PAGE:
45 Flinders Lane, +61 3 9650 1445
The brainchild of Chef and Restauranteur Andrew McConnell, who has a knack for opening up trendy eateries such as Cutler and Co, and Three, One, Two, the industrial-chic loft-like space on buzzy Flinders Lane has had its share of glowing critical acclaims. Designed by Andrew’s architect wife, Pascale, the space is all white-washed walls, high ceiling and plenty of natural light. It’s also a hard-working, versatile restaurant, that stays up for breakfast, lunch and dinner service, seven days a week. On our last visit, we perched on the white marble bar overlooking the amphitheatre-esque open kitchen, and sipped refreshingly crisp The Hills Cider while slathering thick cuts of house-made bread with creamy butter. The charcuterie list is extensive, so make sure to pluck through a plate before settling into the mains. We indulged in glossy succulent pork chop over charred fennel alongside vibrant green florets of the house-famous broccoli. Cumulus – this cloud certainly has a silver lining.
Skillet of baked eggs in tangy tomato sauce at Seven Seeds
114 Berkeley Street, Carlton, +61 3 9347 8664
Seven Seeds is a love letter to the art of great coffee making. The name was inspired by the precious cargo of coffee seeds that Baba Budan once smuggled from Yemen to India during the 17th century, during a time when coffee cultivation was strictly confined to the Arabic world. This small rebellion, made coffee cultivation possible throughout the Americas, Asia and Africa. So it comes as no surprise that Seven Seeds takes coffee brewing quite seriously.The cavernous converted warehouse is a micro roaster, retailer and cafe.There’s a glass-enclosed coffee laboratory up front, a communal seating area against a backdrop of exposed brick walls, and temperature-controlled coffee vats at the back.The menu here is limited but sometimes simple is what you need.There’s Bircher muesli with toasted coconut, house-made crumpets with honeycomb butter and plenty of egg options to accompany that cup of Joe. Our favourite – the skillet of baked eggs in tangy tomato sauce with crumbled ricotta, mopped up with a generously buttered slice of rustic bread.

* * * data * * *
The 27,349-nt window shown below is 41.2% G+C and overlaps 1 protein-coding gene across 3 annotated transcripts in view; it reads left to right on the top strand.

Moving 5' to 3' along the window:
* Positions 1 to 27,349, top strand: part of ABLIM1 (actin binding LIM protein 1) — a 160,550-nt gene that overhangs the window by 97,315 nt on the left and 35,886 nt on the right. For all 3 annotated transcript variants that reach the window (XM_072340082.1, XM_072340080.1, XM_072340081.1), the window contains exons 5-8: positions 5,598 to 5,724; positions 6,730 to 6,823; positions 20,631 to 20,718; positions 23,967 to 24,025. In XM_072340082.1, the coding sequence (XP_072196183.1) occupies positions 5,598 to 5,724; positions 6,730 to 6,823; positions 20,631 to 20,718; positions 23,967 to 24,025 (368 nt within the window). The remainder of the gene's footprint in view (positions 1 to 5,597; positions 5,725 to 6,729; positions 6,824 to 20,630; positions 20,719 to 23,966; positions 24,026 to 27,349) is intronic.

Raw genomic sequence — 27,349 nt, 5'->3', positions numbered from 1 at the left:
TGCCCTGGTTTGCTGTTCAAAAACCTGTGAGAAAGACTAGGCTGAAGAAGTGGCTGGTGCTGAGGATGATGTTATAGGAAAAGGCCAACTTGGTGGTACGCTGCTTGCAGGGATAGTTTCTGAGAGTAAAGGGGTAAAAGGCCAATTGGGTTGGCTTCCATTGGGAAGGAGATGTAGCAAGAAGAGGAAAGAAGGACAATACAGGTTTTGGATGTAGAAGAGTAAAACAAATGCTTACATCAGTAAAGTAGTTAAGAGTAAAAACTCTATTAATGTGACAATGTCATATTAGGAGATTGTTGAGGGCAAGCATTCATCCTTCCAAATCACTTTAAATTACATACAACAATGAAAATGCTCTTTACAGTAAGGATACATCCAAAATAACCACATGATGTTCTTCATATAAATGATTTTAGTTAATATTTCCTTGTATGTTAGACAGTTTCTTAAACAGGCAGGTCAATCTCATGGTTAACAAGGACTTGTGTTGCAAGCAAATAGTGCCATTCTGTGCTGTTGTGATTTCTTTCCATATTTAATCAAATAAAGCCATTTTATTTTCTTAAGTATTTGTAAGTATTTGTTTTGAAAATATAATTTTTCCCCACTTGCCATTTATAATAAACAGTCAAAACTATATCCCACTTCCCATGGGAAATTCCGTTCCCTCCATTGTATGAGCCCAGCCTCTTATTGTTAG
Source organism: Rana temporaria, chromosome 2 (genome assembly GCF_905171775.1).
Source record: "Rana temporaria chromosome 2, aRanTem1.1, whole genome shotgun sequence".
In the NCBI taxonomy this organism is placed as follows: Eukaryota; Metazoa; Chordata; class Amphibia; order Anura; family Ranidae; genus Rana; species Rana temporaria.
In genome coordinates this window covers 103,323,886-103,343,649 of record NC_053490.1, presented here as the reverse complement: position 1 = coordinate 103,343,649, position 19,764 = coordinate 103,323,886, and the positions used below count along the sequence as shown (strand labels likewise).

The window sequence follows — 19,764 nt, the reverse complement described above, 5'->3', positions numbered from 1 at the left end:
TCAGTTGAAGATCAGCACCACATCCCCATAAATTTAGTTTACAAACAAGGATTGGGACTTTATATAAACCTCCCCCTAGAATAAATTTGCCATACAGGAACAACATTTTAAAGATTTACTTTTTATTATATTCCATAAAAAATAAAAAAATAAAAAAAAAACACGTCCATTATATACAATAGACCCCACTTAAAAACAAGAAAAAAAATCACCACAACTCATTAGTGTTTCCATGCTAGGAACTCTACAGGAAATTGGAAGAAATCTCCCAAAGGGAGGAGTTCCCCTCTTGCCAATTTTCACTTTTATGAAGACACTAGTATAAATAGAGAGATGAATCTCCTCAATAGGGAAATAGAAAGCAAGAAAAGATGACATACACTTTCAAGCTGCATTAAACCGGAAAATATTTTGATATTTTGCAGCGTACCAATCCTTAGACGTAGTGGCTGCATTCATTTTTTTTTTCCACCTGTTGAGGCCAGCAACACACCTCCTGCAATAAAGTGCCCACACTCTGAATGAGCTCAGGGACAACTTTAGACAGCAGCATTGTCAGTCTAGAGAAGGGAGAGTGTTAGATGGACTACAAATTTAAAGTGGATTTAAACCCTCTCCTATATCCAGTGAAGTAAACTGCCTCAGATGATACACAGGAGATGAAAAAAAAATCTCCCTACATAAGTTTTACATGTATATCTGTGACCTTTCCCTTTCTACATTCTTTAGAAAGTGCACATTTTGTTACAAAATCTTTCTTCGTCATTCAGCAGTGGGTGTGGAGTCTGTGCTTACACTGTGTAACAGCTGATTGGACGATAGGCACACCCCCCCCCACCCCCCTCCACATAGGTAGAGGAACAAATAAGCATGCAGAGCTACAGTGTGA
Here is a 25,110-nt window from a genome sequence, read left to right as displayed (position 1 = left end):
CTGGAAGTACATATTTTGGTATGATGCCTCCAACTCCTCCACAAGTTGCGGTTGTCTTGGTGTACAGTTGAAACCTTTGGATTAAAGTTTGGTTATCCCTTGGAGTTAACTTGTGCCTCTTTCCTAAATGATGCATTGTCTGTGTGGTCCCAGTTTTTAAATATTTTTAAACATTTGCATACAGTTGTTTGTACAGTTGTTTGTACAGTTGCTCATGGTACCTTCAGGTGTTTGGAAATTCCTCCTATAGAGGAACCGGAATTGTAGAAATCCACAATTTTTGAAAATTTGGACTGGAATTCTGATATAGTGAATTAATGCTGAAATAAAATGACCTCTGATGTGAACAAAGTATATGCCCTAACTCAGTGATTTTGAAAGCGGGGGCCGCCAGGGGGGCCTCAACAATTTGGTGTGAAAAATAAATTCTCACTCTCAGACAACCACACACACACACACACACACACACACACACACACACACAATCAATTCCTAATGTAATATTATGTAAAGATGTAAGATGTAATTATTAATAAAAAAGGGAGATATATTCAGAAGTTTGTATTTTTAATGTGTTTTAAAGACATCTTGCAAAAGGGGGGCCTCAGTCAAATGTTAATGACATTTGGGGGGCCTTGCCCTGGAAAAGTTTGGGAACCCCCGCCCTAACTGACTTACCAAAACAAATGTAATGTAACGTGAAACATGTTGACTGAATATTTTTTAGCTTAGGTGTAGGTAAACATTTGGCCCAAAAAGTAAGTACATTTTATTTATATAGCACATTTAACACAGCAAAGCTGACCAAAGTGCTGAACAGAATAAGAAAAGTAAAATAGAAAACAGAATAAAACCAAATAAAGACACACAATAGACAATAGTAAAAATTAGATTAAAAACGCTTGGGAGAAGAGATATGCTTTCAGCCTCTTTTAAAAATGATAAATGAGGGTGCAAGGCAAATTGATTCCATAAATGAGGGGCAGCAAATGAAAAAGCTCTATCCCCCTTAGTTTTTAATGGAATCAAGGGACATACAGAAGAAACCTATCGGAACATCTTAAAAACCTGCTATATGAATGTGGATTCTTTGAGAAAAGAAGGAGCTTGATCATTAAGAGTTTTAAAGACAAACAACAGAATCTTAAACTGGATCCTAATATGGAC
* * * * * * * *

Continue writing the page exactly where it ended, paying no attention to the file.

THE FOOD NOMAD PICKS:
Queen Vic Market – Spanning across two city blocks, Queen Vic has been the heart of Melbourne for over a century. Artisanal craft vendors jostle with meat and vegetable purveyors for shoppers’ attention, and there’s even a Social Kitchen Cooking School for visitors to pick up a few culinary tips.
“I love you like a fat kid loves cake” – Indulge your sweet tooth at the Dessert Concept Bar of the Adelphi Hotel with treats such as the Basil Garden with olive oil and honey ice cream, white chocolate cremeux and chocolate soil. Or satiate the booze hound with dessert cocktails like Flossie, a concoction of blood orange liqeur, sparkling wine and candy floss.
Wine Country – Swirl and sip while using fancy schmancy words like “terroir” and “minerality” when tasting these cool-climate wines at Yarra Valley. Just an hour’s drive from Melbourne, it’s time to get out the decanter!
Street Art – Almost like an outdoor museum of contemporary street art, the “exhibitions” here are constantly changing. Wander through Hosier and Rutledge Lane, or Caledonian and Union Lane to admire Melbourne’s famous Laneway psychedelic murals.
Queen Vic Market